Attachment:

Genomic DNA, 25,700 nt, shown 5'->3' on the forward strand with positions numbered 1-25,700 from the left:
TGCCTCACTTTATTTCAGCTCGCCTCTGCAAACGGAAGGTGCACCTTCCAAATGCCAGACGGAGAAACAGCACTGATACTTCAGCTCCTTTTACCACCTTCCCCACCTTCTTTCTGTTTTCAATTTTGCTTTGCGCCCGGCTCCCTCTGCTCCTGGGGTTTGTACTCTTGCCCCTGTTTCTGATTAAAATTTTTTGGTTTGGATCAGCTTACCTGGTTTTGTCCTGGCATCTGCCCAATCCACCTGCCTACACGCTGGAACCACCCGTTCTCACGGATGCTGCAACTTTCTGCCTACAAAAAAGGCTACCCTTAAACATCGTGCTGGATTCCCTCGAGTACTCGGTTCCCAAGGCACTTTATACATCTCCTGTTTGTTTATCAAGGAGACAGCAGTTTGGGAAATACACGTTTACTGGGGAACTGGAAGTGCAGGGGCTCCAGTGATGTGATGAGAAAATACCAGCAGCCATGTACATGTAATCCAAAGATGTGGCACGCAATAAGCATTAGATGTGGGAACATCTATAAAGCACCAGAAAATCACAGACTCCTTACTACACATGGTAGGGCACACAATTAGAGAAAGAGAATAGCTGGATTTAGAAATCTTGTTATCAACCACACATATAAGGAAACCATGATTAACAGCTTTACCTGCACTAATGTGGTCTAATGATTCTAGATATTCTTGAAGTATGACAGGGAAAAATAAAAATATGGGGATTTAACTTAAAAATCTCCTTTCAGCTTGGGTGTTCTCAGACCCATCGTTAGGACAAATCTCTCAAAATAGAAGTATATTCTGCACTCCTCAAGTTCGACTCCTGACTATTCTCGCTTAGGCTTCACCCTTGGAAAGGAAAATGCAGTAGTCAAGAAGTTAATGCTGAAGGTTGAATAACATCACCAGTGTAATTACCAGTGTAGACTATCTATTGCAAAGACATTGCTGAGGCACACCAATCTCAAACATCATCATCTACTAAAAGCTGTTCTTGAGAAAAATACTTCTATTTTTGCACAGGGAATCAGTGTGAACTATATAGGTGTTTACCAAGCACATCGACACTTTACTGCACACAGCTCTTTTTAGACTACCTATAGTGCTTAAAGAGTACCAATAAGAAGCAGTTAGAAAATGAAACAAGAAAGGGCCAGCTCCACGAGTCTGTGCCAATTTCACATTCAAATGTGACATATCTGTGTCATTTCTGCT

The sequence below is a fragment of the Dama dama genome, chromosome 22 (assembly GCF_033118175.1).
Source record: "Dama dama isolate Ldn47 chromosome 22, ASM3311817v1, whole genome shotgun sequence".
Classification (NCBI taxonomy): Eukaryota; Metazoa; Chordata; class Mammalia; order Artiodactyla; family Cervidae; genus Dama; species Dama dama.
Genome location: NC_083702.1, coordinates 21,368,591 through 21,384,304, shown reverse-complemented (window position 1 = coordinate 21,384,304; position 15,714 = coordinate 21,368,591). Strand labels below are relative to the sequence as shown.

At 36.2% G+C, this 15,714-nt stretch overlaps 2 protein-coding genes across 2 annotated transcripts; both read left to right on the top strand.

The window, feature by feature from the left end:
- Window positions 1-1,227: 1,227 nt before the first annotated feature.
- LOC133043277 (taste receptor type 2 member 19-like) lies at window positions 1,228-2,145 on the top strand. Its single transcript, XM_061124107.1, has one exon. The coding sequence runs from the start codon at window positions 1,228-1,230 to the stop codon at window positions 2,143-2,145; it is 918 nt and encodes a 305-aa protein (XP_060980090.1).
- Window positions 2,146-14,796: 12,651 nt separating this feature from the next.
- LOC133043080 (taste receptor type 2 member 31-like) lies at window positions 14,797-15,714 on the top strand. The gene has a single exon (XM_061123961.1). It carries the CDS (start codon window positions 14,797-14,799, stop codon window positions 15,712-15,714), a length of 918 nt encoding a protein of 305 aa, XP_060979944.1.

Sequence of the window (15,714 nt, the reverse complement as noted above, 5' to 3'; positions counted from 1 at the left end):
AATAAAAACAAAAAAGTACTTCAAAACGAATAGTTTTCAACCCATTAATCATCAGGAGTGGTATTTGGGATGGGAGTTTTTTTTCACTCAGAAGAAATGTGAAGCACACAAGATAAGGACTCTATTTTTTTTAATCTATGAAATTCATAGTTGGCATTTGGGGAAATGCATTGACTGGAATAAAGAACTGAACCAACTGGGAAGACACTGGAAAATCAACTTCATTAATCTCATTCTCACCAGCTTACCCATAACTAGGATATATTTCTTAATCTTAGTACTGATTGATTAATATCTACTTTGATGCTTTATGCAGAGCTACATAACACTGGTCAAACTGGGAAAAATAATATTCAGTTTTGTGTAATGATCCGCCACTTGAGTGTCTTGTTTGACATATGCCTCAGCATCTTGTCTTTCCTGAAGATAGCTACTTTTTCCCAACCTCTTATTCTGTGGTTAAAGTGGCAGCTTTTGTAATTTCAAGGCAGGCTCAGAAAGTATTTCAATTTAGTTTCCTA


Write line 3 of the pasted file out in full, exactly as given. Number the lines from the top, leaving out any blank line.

The sequence below is a fragment of the Dama dama genome, chromosome 22 (assembly GCF_033118175.1).